Interview Questions and Tips For Employers

Today we’re sharing interview tips for employers so that you can hone in on hiring the right candidates.
We’ll also share some of the best interview questions to ask potential candidates.
We often hear from clients that it’s difficult to ensure they’re interviewing the right people with the right skillsets.
This can be even more challenging when a role has increasing levels of technical skills and requirements needed.


It can be easier to tell if somebody is a good cultural fit if you can have them interview with your team members.
You can tell if they would fit in with the culture or have the right personality if they do well with your team members.
It’s often difficult to determine if someone has the right skillset to be able to execute in the manner that you need.
We’ve heard many horror stories about candidates that interviewed really well, but weren’t a good fit.
Candidates can sell themselves and seem like they can do the job, when actually they don’t have what it takes.
However, when they start and get in the seat, it becomes clear that they are not the right fit.
Often they actually don’t have the skills or the experience needed to execute the job.


Making a bad hire is a nightmare scenario for many companies and it’s a major waste of money and time.
It’s important that your process includes the right questions and steps needed to weed out the right hires.


It all starts with making sure you have a good strategy for reviewing resumes.
Resumes come in many different forms and it’s important that not too much weight is put on them.
There’s likely a whole lot of someone’s experience that may not be on a resume.
Be careful not to lose out on people that could be good because you’re judging a book by its cover.


Once you get to the interview stage there are a lot of different strategies you can take.
This really depends on the type of role that you’re looking to fill.


You want to have some general questions that are open ended or generic questions.
You never want to lead to witness.
Don’t want to ask questions like, “do you consider yourself a hard worker?”
The answer is always going to be yes.
You also don’t want to ask;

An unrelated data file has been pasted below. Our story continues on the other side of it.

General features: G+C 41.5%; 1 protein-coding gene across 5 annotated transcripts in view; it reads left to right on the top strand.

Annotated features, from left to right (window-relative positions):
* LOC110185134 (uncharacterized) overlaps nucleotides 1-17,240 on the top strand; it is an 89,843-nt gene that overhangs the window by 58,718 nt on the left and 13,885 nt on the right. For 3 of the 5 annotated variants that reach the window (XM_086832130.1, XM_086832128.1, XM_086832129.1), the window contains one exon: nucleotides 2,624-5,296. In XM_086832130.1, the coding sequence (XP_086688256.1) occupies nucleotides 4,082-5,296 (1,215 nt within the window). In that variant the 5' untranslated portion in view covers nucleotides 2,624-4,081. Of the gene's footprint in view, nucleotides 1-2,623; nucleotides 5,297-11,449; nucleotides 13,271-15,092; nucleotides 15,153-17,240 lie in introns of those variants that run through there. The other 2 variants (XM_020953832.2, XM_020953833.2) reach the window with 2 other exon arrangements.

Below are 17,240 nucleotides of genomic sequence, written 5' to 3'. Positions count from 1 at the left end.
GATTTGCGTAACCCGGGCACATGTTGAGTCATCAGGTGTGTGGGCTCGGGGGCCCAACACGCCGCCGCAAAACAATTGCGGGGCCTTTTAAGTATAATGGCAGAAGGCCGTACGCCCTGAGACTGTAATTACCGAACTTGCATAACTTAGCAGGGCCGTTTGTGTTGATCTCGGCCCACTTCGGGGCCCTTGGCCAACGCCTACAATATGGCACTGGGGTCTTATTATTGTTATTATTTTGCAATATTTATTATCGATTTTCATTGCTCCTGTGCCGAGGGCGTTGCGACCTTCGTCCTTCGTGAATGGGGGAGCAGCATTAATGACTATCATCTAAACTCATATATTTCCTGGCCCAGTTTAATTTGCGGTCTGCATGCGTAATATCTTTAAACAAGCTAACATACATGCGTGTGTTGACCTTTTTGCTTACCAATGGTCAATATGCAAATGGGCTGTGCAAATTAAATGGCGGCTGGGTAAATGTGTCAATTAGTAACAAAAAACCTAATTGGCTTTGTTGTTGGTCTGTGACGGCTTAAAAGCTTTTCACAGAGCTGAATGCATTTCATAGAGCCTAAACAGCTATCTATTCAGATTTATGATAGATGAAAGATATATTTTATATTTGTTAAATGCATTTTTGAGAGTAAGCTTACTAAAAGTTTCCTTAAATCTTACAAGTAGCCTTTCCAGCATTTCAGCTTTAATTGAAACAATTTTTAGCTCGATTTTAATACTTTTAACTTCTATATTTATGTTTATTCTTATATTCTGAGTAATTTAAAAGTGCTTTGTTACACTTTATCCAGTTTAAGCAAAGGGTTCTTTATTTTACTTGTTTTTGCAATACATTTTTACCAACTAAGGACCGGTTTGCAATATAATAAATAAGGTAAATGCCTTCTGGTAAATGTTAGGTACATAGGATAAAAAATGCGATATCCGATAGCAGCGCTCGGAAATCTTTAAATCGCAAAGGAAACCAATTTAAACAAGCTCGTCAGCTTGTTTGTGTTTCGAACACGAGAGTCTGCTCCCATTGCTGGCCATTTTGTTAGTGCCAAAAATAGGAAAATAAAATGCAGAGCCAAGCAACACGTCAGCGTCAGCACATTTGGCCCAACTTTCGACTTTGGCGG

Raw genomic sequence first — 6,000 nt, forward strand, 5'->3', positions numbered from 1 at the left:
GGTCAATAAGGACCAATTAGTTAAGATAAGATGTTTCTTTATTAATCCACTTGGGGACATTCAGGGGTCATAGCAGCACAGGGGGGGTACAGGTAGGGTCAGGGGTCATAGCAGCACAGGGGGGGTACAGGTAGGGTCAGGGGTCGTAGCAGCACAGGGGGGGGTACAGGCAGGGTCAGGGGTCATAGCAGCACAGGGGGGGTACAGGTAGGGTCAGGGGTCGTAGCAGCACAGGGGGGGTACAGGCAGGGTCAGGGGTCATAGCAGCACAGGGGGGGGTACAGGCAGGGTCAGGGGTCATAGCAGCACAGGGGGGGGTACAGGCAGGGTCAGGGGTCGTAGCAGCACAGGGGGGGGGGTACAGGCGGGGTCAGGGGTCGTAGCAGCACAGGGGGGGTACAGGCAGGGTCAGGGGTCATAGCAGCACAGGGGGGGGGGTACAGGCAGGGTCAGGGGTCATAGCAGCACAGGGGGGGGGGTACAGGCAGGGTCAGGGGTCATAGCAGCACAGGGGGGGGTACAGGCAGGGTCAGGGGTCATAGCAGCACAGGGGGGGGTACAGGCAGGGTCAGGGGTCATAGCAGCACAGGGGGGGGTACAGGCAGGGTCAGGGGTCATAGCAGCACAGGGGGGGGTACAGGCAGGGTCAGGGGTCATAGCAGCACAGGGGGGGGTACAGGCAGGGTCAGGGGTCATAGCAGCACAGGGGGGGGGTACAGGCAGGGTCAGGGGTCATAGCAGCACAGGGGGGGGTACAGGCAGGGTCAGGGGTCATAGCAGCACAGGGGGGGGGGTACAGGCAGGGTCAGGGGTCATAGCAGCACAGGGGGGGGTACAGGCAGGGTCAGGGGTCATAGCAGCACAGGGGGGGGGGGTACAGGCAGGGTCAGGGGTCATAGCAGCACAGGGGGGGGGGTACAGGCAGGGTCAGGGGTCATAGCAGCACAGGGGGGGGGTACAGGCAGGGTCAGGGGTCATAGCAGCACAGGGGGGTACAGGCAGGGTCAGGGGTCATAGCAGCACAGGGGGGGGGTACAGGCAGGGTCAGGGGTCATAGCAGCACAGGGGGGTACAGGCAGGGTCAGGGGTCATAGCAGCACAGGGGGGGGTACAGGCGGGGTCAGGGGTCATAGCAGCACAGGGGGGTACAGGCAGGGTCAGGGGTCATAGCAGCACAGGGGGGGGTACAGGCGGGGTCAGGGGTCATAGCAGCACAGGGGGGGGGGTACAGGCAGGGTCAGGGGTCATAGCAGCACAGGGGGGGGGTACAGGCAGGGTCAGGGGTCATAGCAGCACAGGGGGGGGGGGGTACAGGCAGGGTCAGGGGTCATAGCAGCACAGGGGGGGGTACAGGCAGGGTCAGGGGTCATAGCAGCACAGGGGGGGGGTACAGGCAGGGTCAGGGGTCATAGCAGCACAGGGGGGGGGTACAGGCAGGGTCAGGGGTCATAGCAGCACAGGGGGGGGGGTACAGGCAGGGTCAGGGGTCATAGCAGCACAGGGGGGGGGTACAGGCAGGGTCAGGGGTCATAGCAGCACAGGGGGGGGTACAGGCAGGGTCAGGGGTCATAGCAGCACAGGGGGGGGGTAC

“Do you have experience with this software?” Or “Do you have experience with this type of industry?”
It’s too easy of a yes or no question for a candid answer.
You’ll likely get yeses even if the person doesn’t have that experience.
They might not have the experience that you need, so you haven’t really learned anything in this situation.
Ask open ended questions like;
“Tell me about the client experience you have” or, “tell me about the different software you’ve used?”
These open ended questions leave them having to fill in the blanks versus just telling you what you want to hear.
You can also pose hypothetical situations and ask them what they would do in certain situations.
You want to know how they would handle if something happened or if they needed to produce an outcome.
There is a way to get into their head about their thought process and how they would deal with certain situations.


You can start to get more technical with the role and hear how they would use certain technical things.
Another useful question is to ask about some major challenges that they have been faced with.
Listen to what someone considers a challenge and how they would deal with that challenge.
Knowing how they dealt with the challenge will give you a lot of insight into that person.


At some point in your interview process, you should think about having a way to test their skills.
This is easy with technical type positions such as a developer, programmer or a coder.
You can easily devise a test that shows people’s coding or development capabilities, or lack thereof.
This becomes a little more challenging when you’re dealing with people on the marketing and sales side of things.
There are still ways to devise a simple project, case study, or presentation for them to do.
Think about what this person will be doing daily and what kind of skills they need to have.
Your process should allow them to demonstrate that they can do what you need, and how they would do it.


Many companies are now integrating personality assessments in their hiring process which can be very useful.
A Disk Assessment, Talent Plus or the large variety of other talent assessment consulting companies are all resources.
These tests can tell you a lot about someone’s personality and how they may fit and work within your company.
The important thing is to take all the information from them with a grain of salt.
Don’t put too much weight on these tests as they’re standardized.
There is never a substitute for talking to people and feeling them out personally.
The level of usefulness of these assessments has a limit.
You need to make sure you’re responsible for how you use them.


At the end of the day there is a lot that can be done to design an effective interview process.
Your process should determine if a candidate is a fit culturally and for the hard and tactical skills needed.
There are different strategies to take depending on what kind of role you’re looking to fill.
Whether the role is technical, sales related, marketing, creative, etc., you want to be able to hone in on what you need.
It’s important to keep that in mind as you design whatever process you put those people through.
You want to design a process to be effective, as the impacts of making a bad hire can be severe and debilitating.

Here are some more steps and details to consider in your hiring process: